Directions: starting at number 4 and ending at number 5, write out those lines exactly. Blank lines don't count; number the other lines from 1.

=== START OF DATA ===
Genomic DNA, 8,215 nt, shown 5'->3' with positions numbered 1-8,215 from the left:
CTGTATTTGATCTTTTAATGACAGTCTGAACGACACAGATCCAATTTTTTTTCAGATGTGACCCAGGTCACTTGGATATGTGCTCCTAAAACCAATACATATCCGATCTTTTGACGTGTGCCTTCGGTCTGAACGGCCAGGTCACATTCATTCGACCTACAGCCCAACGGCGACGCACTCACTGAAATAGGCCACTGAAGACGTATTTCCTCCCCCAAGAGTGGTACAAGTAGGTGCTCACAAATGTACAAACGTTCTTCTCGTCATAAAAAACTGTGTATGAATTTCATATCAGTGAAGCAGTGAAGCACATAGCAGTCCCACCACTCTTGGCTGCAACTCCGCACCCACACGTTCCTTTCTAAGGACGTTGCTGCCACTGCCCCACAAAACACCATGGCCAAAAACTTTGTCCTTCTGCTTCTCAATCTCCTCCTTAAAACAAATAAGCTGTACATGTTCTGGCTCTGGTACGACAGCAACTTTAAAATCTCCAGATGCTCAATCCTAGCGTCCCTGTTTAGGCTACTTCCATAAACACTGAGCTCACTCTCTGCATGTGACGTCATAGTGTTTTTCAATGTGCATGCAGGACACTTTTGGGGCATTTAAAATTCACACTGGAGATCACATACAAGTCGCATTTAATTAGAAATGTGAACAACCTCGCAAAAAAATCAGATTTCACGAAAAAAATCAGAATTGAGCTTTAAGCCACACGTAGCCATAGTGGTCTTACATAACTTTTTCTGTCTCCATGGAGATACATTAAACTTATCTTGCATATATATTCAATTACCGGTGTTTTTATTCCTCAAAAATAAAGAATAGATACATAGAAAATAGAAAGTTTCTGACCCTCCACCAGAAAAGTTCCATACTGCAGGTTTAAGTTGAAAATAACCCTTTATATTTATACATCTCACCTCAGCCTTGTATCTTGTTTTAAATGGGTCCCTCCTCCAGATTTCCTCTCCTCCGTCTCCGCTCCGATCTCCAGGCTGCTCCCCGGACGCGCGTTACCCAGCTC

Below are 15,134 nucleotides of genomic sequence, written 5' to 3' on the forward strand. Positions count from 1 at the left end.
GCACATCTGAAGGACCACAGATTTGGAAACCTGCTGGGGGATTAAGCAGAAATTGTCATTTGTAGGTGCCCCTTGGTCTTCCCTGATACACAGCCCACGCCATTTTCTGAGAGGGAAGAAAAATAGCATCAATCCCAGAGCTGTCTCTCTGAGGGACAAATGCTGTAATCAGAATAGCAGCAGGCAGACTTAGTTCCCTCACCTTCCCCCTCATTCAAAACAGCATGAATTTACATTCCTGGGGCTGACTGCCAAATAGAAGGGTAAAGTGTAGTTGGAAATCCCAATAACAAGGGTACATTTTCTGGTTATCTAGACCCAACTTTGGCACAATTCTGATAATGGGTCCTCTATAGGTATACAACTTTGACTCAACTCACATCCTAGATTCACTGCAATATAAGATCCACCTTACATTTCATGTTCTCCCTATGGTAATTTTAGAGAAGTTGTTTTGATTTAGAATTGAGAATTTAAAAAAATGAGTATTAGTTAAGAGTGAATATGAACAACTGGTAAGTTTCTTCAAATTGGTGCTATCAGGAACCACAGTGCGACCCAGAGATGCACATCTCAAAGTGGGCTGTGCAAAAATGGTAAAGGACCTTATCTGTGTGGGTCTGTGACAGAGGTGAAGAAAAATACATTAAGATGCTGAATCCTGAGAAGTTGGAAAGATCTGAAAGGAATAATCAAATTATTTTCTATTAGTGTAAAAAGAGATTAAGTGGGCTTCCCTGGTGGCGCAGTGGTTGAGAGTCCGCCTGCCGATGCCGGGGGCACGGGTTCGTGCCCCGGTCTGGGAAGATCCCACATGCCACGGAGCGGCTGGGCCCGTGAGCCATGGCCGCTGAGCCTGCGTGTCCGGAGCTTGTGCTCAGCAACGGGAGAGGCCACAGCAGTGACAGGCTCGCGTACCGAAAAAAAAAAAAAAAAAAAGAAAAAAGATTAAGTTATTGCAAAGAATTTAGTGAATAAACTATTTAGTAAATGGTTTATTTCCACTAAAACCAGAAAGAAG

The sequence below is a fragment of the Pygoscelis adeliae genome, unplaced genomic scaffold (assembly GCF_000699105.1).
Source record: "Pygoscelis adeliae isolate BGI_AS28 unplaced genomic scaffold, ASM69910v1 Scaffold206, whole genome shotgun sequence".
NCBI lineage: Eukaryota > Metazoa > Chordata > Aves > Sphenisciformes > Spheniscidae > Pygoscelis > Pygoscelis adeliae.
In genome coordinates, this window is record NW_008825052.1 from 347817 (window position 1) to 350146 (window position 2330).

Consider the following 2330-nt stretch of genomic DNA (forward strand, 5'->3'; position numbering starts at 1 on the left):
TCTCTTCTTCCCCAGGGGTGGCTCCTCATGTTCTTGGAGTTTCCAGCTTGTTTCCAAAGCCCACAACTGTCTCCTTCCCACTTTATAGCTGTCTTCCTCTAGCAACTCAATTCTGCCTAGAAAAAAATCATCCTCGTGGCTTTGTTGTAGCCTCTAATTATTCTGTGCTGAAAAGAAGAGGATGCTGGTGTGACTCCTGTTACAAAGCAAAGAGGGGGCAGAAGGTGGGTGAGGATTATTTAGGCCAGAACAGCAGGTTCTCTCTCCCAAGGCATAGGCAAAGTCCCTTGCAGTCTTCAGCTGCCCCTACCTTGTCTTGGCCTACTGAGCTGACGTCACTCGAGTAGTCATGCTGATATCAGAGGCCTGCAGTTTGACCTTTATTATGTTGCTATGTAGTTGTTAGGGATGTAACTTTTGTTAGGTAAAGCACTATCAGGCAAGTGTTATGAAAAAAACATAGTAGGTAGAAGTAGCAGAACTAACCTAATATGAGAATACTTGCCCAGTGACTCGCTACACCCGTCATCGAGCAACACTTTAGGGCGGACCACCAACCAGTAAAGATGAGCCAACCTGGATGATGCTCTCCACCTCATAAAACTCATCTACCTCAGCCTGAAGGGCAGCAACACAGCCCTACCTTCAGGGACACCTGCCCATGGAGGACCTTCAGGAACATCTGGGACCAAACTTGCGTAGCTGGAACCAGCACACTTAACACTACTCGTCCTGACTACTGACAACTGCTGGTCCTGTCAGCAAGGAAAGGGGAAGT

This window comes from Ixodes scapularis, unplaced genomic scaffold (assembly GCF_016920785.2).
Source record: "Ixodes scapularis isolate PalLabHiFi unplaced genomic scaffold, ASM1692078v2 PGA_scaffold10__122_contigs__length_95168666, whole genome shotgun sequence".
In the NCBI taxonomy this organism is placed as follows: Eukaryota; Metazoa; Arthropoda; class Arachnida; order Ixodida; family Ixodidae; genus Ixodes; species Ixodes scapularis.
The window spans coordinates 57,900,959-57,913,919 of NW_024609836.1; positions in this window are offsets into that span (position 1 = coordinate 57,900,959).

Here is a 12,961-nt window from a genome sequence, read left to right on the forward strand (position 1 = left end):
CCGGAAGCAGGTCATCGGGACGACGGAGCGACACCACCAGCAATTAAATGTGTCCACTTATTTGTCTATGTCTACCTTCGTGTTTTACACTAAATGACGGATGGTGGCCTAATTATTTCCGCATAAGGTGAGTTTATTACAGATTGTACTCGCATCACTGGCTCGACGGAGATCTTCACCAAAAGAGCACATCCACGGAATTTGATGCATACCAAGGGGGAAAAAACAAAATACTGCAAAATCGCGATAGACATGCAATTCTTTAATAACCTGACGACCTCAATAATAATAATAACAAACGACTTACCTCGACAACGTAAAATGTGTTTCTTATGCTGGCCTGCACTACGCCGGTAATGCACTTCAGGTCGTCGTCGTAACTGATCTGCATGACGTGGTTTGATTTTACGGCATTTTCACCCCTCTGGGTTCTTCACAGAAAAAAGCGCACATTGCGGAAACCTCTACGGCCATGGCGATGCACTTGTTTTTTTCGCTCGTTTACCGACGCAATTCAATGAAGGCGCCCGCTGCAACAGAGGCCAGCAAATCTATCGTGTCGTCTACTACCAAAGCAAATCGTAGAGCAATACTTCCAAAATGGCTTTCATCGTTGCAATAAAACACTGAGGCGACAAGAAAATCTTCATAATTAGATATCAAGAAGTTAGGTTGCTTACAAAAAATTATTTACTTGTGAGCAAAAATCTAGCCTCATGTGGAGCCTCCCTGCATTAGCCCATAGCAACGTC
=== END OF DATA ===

GCACATCTGAAGGACCACAGATTTGGAAACCTGCTGGGGGATTAAGCAGAAATTGTCATTTGTAGGTGCCCCTTGGTCTTCCCTGATACACAGCCCACGCCATTTTCTGAGAGGGAAGAAAAATAGCATCAATCCCAGAGCTGTCTCTCTGAGGGACAAATGCTGTAATCAGAATAGCAGCAGGCAGACTTAGTTCCCTCACCTTCCCCCTCATTCAAAACAGCATGAATTTACATTCCTGGGGCTGACTGCCAAATAGAAGGGTAAAGTGTAGTTGGAAATCCCAATAACAAGGGTACATTTTCTGGTTATCTAGACCCAACTTTGGCACAATTCTGATAATGGGTCCTCTATAGGTATACAACTTTGACTCAACTCACATCCTAGATTCACTGCAATATAAGATCCACCTTACATTTCATGTTCTCCCTATGGTAATTTTAGAGAAGTTGTTTTGATTTAGAATTGAGAATTTAAAAAAATGAGTATTAGTTAAGAGTGAATATGAACAACTGGTAAGTTTCTTCAAATTGGTGCTATCAGGAACCACAGTGCGACCCAGAGATGCACATCTCAAAGTGGGCTGTGCAAAAATGGTAAAGGACCTTATCTGTGTGGGTCTGTGACAGAGGTGAAGAAAAATACATTAAGATGCTGAATCCTGAGAAGTTGGAAAGATCTGAAAGGAATAATCAAATTATTTTCTATTAGTGTAAAAAGAGATTAAGTGGGCTTCCCTGGTGGCGCAGTGGTTGAGAGTCCGCCTGCCGATGCCGGGGGCACGGGTTCGTGCCCCGGTCTGGGAAGATCCCACATGCCACGGAGCGGCTGGGCCCGTGAGCCATGGCCGCTGAGCCTGCGTGTCCGGAGCTTGTGCTCAGCAACGGGAGAGGCCACAGCAGTGACAGGCTCGCGTACCGAAAAAAAAAAAAAAAAAAAGAAAAAAGATTAAGTTATTGCAAAGAATTTAGTGAATAAACTATTTAGTAAATGGTTTATTTCCACTAAAACCAGAAAGAAG

The sequence below is a fragment of the Pygoscelis adeliae genome, unplaced genomic scaffold (assembly GCF_000699105.1).